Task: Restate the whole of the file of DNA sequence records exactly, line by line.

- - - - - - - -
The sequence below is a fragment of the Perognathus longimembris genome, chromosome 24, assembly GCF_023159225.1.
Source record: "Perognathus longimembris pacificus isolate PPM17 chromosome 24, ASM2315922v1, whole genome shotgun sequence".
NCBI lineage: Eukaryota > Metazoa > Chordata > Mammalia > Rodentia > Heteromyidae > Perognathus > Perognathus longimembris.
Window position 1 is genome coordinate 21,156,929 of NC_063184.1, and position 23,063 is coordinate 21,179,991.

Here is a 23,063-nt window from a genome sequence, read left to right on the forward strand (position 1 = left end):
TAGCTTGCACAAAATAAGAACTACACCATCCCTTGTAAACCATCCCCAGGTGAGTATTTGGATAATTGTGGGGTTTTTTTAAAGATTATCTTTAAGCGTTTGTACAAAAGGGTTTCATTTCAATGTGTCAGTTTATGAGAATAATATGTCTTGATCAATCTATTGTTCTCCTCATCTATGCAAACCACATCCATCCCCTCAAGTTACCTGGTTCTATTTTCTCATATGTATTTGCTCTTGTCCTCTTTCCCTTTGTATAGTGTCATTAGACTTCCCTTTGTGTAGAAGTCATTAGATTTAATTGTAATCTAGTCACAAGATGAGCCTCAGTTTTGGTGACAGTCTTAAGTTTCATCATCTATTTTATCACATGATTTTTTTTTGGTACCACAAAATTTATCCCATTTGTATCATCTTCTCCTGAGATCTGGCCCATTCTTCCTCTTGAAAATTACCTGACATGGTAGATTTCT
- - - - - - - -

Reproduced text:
The sequence below is a fragment of the Perognathus longimembris genome, chromosome 24, assembly GCF_023159225.1.
Source record: "Perognathus longimembris pacificus isolate PPM17 chromosome 24, ASM2315922v1, whole genome shotgun sequence".
NCBI lineage: Eukaryota > Metazoa > Chordata > Mammalia > Rodentia > Heteromyidae > Perognathus > Perognathus longimembris.
Window position 1 is genome coordinate 21,156,929 of NC_063184.1, and position 23,063 is coordinate 21,179,991.

Here is a 23,063-nt window from a genome sequence, read left to right on the forward strand (position 1 = left end):
TAGCTTGCACAAAATAAGAACTACACCATCCCTTGTAAACCATCCCCAGGTGAGTATTTGGATAATTGTGGGGTTTTTTTAAAGATTATCTTTAAGCGTTTGTACAAAAGGGTTTCATTTCAATGTGTCAGTTTATGAGAATAATATGTCTTGATCAATCTATTGTTCTCCTCATCTATGCAAACCACATCCATCCCCTCAAGTTACCTGGTTCTATTTTCTCATATGTATTTGCTCTTGTCCTCTTTCCCTTTGTATAGTGTCATTAGACTTCCCTTTGTGTAGAAGTCATTAGATTTAATTGTAATCTAGTCACAAGATGAGCCTCAGTTTTGGTGACAGTCTTAAGTTTCATCATCTATTTTATCACATGATTTTTTTTTGGTACCACAAAATTTATCCCATTTGTATCATCTTCTCCTGAGATCTGGCCCATTCTTCCTCTTGAAAATTACCTGACATGGTAGATTTCT